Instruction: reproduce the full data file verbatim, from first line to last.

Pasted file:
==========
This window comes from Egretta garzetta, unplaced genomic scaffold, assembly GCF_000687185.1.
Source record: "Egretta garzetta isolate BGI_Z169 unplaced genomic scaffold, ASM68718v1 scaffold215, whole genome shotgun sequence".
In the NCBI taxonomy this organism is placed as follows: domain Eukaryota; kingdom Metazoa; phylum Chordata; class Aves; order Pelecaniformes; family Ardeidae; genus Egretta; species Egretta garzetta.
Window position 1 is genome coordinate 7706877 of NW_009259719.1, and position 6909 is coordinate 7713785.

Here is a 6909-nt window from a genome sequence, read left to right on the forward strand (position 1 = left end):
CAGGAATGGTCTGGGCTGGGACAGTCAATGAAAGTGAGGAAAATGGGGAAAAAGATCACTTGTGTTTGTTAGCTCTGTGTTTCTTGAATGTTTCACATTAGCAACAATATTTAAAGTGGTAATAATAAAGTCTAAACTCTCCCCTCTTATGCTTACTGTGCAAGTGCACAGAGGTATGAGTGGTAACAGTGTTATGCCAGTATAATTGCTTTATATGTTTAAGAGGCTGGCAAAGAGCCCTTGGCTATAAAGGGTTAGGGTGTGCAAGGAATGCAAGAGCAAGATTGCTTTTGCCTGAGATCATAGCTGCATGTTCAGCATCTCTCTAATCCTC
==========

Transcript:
This window comes from Egretta garzetta, unplaced genomic scaffold, assembly GCF_000687185.1.
Source record: "Egretta garzetta isolate BGI_Z169 unplaced genomic scaffold, ASM68718v1 scaffold215, whole genome shotgun sequence".
In the NCBI taxonomy this organism is placed as follows: domain Eukaryota; kingdom Metazoa; phylum Chordata; class Aves; order Pelecaniformes; family Ardeidae; genus Egretta; species Egretta garzetta.
Window position 1 is genome coordinate 7706877 of NW_009259719.1, and position 6909 is coordinate 7713785.

Here is a 6909-nt window from a genome sequence, read left to right on the forward strand (position 1 = left end):
CAGGAATGGTCTGGGCTGGGACAGTCAATGAAAGTGAGGAAAATGGGGAAAAAGATCACTTGTGTTTGTTAGCTCTGTGTTTCTTGAATGTTTCACATTAGCAACAATATTTAAAGTGGTAATAATAAAGTCTAAACTCTCCCCTCTTATGCTTACTGTGCAAGTGCACAGAGGTATGAGTGGTAACAGTGTTATGCCAGTATAATTGCTTTATATGTTTAAGAGGCTGGCAAAGAGCCCTTGGCTATAAAGGGTTAGGGTGTGCAAGGAATGCAAGAGCAAGATTGCTTTTGCCTGAGATCATAGCTGCATGTTCAGCATCTCTCTAATCCTC